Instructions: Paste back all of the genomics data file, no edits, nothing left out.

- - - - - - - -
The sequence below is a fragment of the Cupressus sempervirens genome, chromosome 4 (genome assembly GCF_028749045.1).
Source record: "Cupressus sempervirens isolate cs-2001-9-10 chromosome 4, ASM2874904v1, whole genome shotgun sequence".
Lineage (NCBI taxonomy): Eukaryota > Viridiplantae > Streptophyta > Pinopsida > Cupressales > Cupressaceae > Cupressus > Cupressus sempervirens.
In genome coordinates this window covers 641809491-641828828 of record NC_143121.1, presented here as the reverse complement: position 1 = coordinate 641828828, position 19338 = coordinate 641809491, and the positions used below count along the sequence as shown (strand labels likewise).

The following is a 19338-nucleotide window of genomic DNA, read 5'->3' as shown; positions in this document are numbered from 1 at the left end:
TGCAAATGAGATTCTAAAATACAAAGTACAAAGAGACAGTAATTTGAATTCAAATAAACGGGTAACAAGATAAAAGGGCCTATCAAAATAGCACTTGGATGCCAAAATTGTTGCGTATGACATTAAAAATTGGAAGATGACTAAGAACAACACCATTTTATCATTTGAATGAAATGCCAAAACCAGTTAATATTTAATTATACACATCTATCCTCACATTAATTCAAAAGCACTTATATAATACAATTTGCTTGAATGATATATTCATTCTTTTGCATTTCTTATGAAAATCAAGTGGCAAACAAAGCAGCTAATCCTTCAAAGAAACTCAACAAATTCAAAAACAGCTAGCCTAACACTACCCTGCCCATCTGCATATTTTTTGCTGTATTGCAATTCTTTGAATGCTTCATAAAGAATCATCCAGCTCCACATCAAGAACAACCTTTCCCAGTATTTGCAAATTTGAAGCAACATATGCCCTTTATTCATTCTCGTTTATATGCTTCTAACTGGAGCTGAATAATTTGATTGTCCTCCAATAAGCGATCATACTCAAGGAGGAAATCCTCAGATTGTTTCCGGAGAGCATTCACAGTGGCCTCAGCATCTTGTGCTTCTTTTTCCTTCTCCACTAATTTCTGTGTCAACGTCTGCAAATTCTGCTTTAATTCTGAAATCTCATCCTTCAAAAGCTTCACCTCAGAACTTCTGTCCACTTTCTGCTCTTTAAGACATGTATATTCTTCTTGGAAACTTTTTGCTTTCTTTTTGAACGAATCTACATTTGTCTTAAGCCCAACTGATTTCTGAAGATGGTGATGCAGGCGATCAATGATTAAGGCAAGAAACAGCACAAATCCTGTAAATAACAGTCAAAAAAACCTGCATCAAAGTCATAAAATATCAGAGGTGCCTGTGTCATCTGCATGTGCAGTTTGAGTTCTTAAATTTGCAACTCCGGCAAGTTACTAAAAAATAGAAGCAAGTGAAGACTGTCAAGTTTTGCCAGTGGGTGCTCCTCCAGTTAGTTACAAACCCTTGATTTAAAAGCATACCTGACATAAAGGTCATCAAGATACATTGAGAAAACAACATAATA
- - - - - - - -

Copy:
The sequence below is a fragment of the Cupressus sempervirens genome, chromosome 4 (genome assembly GCF_028749045.1).
Source record: "Cupressus sempervirens isolate cs-2001-9-10 chromosome 4, ASM2874904v1, whole genome shotgun sequence".
Lineage (NCBI taxonomy): Eukaryota > Viridiplantae > Streptophyta > Pinopsida > Cupressales > Cupressaceae > Cupressus > Cupressus sempervirens.
In genome coordinates this window covers 641809491-641828828 of record NC_143121.1, presented here as the reverse complement: position 1 = coordinate 641828828, position 19338 = coordinate 641809491, and the positions used below count along the sequence as shown (strand labels likewise).

The following is a 19338-nucleotide window of genomic DNA, read 5'->3' as shown; positions in this document are numbered from 1 at the left end:
TGCAAATGAGATTCTAAAATACAAAGTACAAAGAGACAGTAATTTGAATTCAAATAAACGGGTAACAAGATAAAAGGGCCTATCAAAATAGCACTTGGATGCCAAAATTGTTGCGTATGACATTAAAAATTGGAAGATGACTAAGAACAACACCATTTTATCATTTGAATGAAATGCCAAAACCAGTTAATATTTAATTATACACATCTATCCTCACATTAATTCAAAAGCACTTATATAATACAATTTGCTTGAATGATATATTCATTCTTTTGCATTTCTTATGAAAATCAAGTGGCAAACAAAGCAGCTAATCCTTCAAAGAAACTCAACAAATTCAAAAACAGCTAGCCTAACACTACCCTGCCCATCTGCATATTTTTTGCTGTATTGCAATTCTTTGAATGCTTCATAAAGAATCATCCAGCTCCACATCAAGAACAACCTTTCCCAGTATTTGCAAATTTGAAGCAACATATGCCCTTTATTCATTCTCGTTTATATGCTTCTAACTGGAGCTGAATAATTTGATTGTCCTCCAATAAGCGATCATACTCAAGGAGGAAATCCTCAGATTGTTTCCGGAGAGCATTCACAGTGGCCTCAGCATCTTGTGCTTCTTTTTCCTTCTCCACTAATTTCTGTGTCAACGTCTGCAAATTCTGCTTTAATTCTGAAATCTCATCCTTCAAAAGCTTCACCTCAGAACTTCTGTCCACTTTCTGCTCTTTAAGACATGTATATTCTTCTTGGAAACTTTTTGCTTTCTTTTTGAACGAATCTACATTTGTCTTAAGCCCAACTGATTTCTGAAGATGGTGATGCAGGCGATCAATGATTAAGGCAAGAAACAGCACAAATCCTGTAAATAACAGTCAAAAAAACCTGCATCAAAGTCATAAAATATCAGAGGTGCCTGTGTCATCTGCATGTGCAGTTTGAGTTCTTAAATTTGCAACTCCGGCAAGTTACTAAAAAATAGAAGCAAGTGAAGACTGTCAAGTTTTGCCAGTGGGTGCTCCTCCAGTTAGTTACAAACCCTTGATTTAAAAGCATACCTGACATAAAGGTCATCAAGATACATTGAGAAAACAACATAATA